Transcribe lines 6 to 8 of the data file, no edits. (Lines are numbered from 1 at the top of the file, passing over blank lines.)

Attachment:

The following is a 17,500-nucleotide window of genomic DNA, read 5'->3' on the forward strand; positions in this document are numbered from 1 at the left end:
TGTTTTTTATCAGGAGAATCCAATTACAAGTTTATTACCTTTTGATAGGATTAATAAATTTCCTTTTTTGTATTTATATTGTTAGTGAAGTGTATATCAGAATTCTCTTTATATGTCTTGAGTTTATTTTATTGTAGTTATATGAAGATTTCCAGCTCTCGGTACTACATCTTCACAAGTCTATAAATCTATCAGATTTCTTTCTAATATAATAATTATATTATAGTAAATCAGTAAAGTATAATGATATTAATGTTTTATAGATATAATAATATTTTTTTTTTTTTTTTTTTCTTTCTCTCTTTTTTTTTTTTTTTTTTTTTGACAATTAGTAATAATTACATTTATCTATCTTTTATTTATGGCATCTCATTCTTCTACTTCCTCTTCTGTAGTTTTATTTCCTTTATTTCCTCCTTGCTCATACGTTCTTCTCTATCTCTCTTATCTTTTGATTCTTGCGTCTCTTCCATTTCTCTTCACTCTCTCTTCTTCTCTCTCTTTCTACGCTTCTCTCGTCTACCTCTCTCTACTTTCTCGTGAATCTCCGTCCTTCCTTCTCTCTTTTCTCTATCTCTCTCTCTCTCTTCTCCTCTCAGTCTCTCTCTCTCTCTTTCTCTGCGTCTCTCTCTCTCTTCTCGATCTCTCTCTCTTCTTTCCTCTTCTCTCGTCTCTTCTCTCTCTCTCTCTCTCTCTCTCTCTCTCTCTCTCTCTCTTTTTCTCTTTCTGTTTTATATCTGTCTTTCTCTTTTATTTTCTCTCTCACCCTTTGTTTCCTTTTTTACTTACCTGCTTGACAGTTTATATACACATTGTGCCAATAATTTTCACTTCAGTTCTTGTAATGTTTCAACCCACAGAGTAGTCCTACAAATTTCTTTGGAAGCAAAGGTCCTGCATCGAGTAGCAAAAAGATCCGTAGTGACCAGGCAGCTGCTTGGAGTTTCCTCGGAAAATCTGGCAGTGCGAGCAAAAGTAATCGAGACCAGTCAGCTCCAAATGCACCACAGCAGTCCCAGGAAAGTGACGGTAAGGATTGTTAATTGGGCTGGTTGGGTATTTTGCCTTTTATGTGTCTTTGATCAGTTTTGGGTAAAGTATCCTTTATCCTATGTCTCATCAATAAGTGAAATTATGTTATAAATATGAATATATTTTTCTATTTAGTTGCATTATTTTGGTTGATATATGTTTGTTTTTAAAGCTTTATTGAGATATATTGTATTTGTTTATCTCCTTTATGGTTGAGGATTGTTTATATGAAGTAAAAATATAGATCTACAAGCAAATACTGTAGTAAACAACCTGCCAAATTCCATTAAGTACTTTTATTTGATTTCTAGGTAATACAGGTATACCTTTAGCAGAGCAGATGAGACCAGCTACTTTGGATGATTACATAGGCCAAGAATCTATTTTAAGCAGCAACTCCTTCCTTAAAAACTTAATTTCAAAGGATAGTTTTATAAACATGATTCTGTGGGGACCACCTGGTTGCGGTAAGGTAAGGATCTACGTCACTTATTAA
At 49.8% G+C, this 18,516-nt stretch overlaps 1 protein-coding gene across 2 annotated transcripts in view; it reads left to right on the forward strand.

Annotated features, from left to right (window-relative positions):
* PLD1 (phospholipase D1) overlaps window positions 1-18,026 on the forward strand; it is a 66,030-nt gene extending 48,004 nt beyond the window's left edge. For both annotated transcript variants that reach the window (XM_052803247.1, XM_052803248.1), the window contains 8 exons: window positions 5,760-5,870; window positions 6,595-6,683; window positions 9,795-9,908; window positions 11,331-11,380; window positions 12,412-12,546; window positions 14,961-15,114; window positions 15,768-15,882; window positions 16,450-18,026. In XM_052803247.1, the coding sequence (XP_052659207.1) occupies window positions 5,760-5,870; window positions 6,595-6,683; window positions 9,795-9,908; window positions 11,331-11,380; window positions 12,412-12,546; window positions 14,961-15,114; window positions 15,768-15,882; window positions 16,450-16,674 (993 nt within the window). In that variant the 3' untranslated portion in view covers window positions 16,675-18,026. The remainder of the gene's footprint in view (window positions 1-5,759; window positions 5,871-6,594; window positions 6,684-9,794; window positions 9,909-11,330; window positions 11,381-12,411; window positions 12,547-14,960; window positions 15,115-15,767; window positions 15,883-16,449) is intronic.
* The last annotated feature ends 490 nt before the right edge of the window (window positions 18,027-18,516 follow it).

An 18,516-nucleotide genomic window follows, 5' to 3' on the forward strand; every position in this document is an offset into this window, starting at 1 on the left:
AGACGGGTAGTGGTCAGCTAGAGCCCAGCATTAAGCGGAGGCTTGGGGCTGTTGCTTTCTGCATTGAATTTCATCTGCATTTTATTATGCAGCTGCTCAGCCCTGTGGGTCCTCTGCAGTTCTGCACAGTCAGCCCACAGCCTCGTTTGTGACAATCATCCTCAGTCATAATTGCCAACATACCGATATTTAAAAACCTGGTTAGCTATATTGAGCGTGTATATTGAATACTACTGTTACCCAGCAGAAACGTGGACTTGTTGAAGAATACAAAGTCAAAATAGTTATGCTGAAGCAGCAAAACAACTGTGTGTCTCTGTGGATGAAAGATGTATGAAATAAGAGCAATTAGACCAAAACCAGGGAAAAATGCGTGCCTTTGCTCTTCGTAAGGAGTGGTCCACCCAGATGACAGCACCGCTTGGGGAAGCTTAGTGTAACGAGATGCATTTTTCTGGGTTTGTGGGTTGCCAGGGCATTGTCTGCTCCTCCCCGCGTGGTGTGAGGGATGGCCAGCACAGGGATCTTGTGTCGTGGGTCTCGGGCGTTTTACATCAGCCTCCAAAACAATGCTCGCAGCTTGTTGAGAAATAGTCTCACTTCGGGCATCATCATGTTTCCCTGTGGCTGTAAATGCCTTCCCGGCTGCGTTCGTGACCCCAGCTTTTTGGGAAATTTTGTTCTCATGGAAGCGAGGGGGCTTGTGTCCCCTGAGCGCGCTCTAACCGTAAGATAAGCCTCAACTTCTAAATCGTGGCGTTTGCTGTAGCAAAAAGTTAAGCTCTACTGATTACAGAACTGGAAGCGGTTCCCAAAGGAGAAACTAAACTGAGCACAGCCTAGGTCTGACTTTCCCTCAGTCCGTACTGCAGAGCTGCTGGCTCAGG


* The last annotated feature ends 490 nt before the right edge of the window (window positions 18,027-18,516 follow it).

An 18,516-nucleotide genomic window follows, 5' to 3' on the forward strand; every position in this document is an offset into this window, starting at 1 on the left:
AGACGGGTAGTGGTCAGCTAGAGCCCAGCATTAAGCGGAGGCTTGGGGCTGTTGCTTTCTGCATTGAATTTCATCTGCATTTTATTATGCAGCTGCTCAGCCCTGTGGGTCCTCTGCAGTTCTGCACAGTCAGCCCACAGCCTCGTTTGTGACAATCATCCTCAGTCATAATTGCCAACATACCGATATTTAAAAACCTGGTTAGCTATATTGAGCGTGTATATTGAATACTACTGTTACCCAGCAGAAACGTGGACTTGTTGAAGAATACAAAGTCAAAATAGTTATGCTGAAGCAGCAAAACAACTGTGTGTCTCTGTGGATGAAAGATGTATGAAATAAGAGCAATTAGACCAAAACCAGGGAAAAATGCGTGCCTTTGCTCTTCGTAAGGAGTGGTCCACCCAGATGACAGCACCGCTTGGGGAAGCTTAGTGTAACGAGATGCATTTTTCTGGGTTTGTGGGTTGCCAGGGCATTGTCTGCTCCTCCCCGCGTGGTGTGAGGGATGGCCAGCACAGGGATCTTGTGTCGTGGGTCTCGGGCGTTTTACATCAGCCTCCAAAACAATGCTCGCAGCTTGTTGAGAAATAGTCTCACTTCGGGCATCATCATGTTTCCCTGTGGCTGTAAATGCCTTCCCGGCTGCGTTCGTGACCCCAGCTTTTTGGGAAATTTTGTTCTCATGGAAGCGAGGGGGCTTGTGTCCCCTGAGCGCGCTCTAACCGTAAGATAAGCCTCAACTTCTAAATCGTGGCGTTTGCTGTAGCAAAAAGTTAAGCTCTACTGATTACAGAACTGGAAGCGGTTCCCAAAGGAGAAACTAAACTGAGCACAGCCTAGGTCTGACTTTCCCTCAGTCCGTACTGCAGAGCTGCTGGCTCAGG